The history of fascism provides lessons for today’s attacks on education

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Public education has long been a battleground in the United States, from the Scopes trial to Abolition of apartheid to climate change. Florida Governor Ron DeSantis recently More control is required on public education-and students’ bodiesUnder the guise of “parental rights” he accelerates this struggle, rejecting the importance of learning as a public good in itself in favor of promoting conformity and uncritical thinking.

As a historian of fascism and Italian fascist education, I find the moves to exercise more power over education disturbingly familiar. Even ignoring the obvious damage DeSantis’ campaign has had on Florida students –actually Hinge by several expertsThe effort to restrict information available to students reflects fascist ambitions in important ways and threatens the very democratic foundations that its proponents claim to stand for.

History shows that these efforts harm us all.

Last summer, Florida lawmakers enacted two laws that limit access to information in public education. One, stop mistakes for our children and employees, or STOP WOKE ACTTeachers and instructional materials are prohibited from promoting the idea that anyone is inherently oppressive or responsible for the actions of others who share “the same race, color, sex, or national origin.” The second, now infamous Law “Don’t Say Like Me”The Parental Rights in Education Act officially prohibits “classroom instruction” in sexual orientation or gender identity before the fourth grade.

Many of the other bills moving through the Florida House and Senate are designed to further stifle critical thinking, debate, and broader awareness of the society we live in – all under the banner of “break free from indoctrination.” Examples include More bans on “teaching segregation” (or recognition) of non-binary gender identities and sexual orientations Widely. Legally definition of “sex” binary and “fixed”; And remove everything Sexual health Education from the primary and middle school curriculum.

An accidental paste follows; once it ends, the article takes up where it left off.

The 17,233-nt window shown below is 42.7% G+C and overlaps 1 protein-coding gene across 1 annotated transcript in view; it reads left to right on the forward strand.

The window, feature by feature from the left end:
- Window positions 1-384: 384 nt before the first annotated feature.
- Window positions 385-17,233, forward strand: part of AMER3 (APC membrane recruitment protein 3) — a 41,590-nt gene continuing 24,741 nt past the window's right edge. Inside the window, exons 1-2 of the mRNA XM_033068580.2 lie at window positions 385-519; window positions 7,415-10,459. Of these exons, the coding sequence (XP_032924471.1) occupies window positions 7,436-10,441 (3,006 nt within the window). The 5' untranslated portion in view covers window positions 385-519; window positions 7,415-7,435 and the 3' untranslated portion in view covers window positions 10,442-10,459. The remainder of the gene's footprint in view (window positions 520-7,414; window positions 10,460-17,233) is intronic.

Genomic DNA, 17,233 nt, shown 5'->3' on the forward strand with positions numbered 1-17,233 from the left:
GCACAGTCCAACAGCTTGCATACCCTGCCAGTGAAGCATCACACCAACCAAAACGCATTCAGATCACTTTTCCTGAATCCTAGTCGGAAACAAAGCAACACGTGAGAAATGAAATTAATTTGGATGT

Critics included worlds And Policy I denounced such actions not only as symptoms of America’s “culture wars”, but as distinctly “fascist”. I am often frustrated with the ways in which “fascism” is uncritically applied as a substitute for “something I don’t like.” However, highlighting the similarities between DeSantis’ ambitions and those of fascist dictator Benito Mussolini exposes a common threat to democracy.

At the heart of fascist political strategy was the expansion of state control over public and private life under facades of popular support and the common good. Mussolini may have been legally appointed as Prime Minister of Italy in 1922, but by 1927 all political parties had been banned or absorbed into his Fascist party. In the Ministry of Education, Mussolini appointed nine ministers over a period of 21 years. Only five of them had teaching experience but more importantly, all but one (who resigned after six months) were loyal members of the party and did little to question Mussolini’s directives.

Although DeSantis did not ban opposition political parties from the Florida legislature, he took advantage of the governor’s huge, constitutionally granted influence over the education system to exclude dissenting opinions. In Florida, as in more than a dozen other states, all members of the Board of Education are appointed by the Governor. This system means that no academic or professional qualifications are required from members. As evidence, Florida Current Education Board It includes three lawyers, a doctor, two executives, and only one teacher (hired in March).